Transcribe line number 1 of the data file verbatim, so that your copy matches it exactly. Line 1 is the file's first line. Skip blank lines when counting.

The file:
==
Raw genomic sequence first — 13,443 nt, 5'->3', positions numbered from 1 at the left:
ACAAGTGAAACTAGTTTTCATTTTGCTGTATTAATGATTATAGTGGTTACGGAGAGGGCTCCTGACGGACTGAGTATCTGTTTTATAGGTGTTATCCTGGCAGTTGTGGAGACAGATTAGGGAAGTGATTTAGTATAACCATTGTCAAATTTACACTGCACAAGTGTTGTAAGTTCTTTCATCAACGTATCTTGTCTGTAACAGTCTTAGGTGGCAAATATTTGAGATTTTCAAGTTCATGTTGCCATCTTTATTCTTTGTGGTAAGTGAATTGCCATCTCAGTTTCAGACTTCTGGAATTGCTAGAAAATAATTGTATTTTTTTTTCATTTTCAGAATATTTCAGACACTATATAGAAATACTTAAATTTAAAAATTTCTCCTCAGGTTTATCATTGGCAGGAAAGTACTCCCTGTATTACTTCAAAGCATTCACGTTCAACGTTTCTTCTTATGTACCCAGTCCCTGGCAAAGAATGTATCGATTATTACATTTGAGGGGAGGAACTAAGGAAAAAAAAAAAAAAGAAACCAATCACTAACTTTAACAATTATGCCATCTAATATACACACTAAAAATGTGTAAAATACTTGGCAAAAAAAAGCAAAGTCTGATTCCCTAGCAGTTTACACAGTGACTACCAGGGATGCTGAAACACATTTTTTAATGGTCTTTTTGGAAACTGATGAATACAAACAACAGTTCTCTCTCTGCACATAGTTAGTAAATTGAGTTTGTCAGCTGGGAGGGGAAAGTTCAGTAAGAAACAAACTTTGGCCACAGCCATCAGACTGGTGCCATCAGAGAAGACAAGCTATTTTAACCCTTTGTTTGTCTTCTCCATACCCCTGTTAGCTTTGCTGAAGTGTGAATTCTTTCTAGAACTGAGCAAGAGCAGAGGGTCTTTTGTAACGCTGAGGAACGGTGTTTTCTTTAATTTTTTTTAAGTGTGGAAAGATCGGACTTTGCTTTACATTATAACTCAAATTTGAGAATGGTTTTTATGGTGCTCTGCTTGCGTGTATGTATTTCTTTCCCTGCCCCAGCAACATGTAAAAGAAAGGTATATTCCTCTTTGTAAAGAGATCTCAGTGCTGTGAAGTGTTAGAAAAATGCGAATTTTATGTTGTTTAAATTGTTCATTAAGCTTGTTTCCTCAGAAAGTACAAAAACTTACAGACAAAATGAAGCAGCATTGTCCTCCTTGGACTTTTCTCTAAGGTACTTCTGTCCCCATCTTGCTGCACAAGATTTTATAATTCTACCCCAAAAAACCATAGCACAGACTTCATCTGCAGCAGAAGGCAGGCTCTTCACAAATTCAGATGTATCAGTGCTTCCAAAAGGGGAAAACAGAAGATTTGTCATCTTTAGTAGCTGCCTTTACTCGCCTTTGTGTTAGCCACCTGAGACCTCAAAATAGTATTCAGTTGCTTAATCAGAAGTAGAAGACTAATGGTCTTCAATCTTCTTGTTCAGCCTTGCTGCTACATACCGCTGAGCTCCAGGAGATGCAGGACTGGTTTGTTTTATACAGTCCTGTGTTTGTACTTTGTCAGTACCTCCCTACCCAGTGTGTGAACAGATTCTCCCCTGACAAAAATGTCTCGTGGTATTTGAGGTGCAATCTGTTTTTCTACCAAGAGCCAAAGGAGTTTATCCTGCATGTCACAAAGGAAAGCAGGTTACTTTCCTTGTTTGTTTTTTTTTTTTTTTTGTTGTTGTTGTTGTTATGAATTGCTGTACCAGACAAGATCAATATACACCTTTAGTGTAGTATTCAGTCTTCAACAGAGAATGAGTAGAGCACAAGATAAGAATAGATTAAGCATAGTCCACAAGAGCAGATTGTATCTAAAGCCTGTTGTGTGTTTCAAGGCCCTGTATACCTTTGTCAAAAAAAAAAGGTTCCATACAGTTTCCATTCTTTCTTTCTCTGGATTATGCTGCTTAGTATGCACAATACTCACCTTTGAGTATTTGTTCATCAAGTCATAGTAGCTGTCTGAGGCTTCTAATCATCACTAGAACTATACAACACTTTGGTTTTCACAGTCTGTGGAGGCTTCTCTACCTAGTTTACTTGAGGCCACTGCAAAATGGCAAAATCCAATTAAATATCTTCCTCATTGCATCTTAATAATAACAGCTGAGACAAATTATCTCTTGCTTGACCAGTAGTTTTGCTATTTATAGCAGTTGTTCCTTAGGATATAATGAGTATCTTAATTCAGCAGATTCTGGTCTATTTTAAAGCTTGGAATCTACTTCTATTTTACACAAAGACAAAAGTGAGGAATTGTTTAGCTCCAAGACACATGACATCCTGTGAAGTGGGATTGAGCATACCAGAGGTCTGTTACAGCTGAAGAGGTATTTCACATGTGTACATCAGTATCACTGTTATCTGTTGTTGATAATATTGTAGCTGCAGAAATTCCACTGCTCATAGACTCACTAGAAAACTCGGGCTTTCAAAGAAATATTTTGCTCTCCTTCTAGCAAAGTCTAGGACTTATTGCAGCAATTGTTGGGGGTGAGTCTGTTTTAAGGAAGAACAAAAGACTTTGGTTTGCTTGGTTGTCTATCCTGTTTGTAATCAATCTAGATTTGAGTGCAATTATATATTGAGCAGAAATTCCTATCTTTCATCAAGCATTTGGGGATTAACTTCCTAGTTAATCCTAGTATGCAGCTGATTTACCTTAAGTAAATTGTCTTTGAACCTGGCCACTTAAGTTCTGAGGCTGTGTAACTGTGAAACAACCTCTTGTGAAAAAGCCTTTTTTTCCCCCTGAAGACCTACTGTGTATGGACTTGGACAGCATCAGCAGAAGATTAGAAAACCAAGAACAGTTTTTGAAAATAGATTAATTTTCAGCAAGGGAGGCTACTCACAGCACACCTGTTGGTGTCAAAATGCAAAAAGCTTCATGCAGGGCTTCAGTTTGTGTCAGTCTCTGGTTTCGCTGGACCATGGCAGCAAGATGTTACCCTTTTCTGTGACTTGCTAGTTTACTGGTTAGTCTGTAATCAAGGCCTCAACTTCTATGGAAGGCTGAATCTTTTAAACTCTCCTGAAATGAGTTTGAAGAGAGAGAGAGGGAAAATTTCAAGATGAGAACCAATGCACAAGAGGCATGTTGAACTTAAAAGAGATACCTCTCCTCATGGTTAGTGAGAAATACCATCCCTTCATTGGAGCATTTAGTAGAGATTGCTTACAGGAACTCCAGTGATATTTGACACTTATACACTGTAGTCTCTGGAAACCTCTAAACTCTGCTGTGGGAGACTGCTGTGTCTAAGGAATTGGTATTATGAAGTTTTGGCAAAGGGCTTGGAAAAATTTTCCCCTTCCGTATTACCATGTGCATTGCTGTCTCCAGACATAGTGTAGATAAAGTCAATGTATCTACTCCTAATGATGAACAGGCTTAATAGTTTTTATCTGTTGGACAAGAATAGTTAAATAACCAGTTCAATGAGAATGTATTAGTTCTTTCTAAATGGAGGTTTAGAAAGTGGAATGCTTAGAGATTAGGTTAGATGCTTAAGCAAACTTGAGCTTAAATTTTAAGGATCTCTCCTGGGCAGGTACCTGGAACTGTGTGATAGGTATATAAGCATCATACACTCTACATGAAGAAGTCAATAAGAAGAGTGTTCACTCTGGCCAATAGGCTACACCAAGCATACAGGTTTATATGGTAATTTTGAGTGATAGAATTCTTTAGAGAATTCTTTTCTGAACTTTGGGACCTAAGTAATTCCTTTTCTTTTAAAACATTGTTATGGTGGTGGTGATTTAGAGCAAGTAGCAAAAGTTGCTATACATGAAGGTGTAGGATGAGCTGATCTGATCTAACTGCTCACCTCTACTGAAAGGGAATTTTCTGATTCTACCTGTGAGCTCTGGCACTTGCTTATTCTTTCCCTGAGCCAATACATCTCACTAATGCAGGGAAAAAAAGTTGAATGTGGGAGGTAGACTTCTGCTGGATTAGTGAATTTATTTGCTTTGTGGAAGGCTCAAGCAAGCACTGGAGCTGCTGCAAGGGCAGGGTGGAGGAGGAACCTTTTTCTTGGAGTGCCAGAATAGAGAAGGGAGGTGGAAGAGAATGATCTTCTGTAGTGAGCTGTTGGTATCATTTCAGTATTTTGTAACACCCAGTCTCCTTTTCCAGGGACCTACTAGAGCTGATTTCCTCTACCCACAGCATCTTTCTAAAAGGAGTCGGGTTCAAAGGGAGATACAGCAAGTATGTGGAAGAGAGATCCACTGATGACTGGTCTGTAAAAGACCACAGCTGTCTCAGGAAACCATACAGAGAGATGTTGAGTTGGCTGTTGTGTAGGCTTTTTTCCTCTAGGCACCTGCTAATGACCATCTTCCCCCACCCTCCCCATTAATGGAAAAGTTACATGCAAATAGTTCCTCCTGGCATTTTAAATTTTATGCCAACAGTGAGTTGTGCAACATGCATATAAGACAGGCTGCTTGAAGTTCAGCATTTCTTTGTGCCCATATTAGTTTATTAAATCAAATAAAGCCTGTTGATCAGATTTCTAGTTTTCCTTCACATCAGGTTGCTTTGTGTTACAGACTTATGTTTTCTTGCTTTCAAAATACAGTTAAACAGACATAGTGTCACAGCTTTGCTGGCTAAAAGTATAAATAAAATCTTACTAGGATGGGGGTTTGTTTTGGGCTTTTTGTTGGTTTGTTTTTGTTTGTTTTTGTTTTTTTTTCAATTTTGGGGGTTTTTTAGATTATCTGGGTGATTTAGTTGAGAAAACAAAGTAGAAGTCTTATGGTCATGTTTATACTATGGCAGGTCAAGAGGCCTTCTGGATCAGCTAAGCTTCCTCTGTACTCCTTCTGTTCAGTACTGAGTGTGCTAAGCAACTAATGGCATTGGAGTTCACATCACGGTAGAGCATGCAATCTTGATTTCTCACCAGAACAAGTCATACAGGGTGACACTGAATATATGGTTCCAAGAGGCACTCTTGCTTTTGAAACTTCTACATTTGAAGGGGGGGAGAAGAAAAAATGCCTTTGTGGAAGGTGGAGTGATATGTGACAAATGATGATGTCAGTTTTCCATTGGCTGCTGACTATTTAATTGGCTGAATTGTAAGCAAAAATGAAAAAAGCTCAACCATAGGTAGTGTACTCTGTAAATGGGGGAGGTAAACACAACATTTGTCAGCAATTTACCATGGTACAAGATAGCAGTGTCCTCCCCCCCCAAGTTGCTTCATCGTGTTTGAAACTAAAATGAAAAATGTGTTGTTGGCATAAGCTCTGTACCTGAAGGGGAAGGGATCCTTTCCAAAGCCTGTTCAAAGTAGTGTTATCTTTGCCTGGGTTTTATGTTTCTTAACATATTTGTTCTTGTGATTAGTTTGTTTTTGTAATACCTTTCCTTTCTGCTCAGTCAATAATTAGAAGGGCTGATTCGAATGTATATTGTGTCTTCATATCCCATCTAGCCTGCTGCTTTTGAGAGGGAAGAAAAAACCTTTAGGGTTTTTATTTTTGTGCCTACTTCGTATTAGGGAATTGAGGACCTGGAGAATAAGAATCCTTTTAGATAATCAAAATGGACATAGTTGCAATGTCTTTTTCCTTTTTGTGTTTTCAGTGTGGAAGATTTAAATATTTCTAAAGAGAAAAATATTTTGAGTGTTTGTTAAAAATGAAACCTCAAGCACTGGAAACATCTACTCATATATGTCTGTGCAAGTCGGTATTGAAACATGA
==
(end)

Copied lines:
Raw genomic sequence first — 13,443 nt, 5'->3', positions numbered from 1 at the left: